Growth this year will be disappointing, and we think the uptick will be deferred until 2014
The Indian economy remains subdued, and the fragile performance from the manufacturing sector looks set to continue in the coming months. However, the cut in rates that has happened recently should help activity to build more momentum in H2 2013, enabling a strong recovery with the economy set to grow by around 7.5 per cent in 2015-16.
Investment orders indicators in the major economies in recent months have been relatively soft and world trade growth has been subdued. While demand in some of the advanced economies has held up reasonably well, domestic demand in some of the key RGMs has faltered. Trade flows, particularly in Asia, have been weaker than expected in Q2 2013.
If the slowdown in China, in particular, were to be more severe than is currently expected, it would have significant implications for other countries in Asia and worldwide – including countries sensitive to commodity prices that Chinese demand has supported. RGMF has lowered its GDP growth forecast for China to 7.5 per cent this year, down from the eight per cent expected in the previous forecast. However, the pattern of growth is more balanced, with consumption contributing over half of the overall economic growth in China in Q1 2013. This should benefit countries such as Vietnam, as it could supply the growing consumer demand.
If Chinese demand wanes significantly this could well impact many economies, including Brazil and India where there is a danger that the pace of structural reform could slow.
Low interest rates and strong credit growth are providing less of a boost to domestic demand in RGMs, with some concerns over whether the returns to new investments are falling and the pace of reform is slowing.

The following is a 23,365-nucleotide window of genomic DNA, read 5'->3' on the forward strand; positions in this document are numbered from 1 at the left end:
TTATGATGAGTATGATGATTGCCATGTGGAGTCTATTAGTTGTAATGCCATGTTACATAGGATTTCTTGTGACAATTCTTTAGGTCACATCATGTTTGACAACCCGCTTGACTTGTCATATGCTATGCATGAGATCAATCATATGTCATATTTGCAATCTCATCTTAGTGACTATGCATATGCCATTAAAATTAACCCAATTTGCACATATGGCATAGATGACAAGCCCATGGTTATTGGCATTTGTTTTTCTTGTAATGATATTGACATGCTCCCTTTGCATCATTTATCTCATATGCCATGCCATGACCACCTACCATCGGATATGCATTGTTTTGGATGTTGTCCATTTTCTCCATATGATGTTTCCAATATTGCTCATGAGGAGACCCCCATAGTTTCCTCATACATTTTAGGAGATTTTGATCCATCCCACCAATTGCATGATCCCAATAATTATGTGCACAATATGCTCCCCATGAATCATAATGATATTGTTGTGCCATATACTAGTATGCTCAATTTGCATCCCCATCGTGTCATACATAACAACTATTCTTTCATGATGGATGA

Investment growth in emerging Europe, for instance, has been subdued over the past few quarters. RGMF now expects Russia to grow by less than three per cent this year, due to the heightened concerns about the recovery of investment spending.
During 2012, for the first time, FDI into emerging economies exceeded flows into developed markets. FDI flows are building between southern countries.
Strong FDI flows, easier access to credit and the growth of entrepreneurship is fuelling the development of new businesses and sectors within RGMs and helping to diversify economies. Africa, for example, is attracting more FDI, particularly from Asia, and not just to natural resources. The service industry is developing fast in the continent, with finance, real estate and insurance representing more than 20 per cent of South Africa’s GDP.
Memani concluded: “Strong growth prospects and improved risk management have led to increased demand for investment into RGMs over the past decade. At the same time, quantitative easing in the US, UK and Japan has increased the supply of liquidity. These flows have helped to lower interest rates in RGMs and spurred domestic investment.
A rising middle class, particularly in Asia, and the further development of trade flows between RGMs such as Turkey and the Middle East as domestic demand expands, will help to underpin medium-term growth in emerging markets.”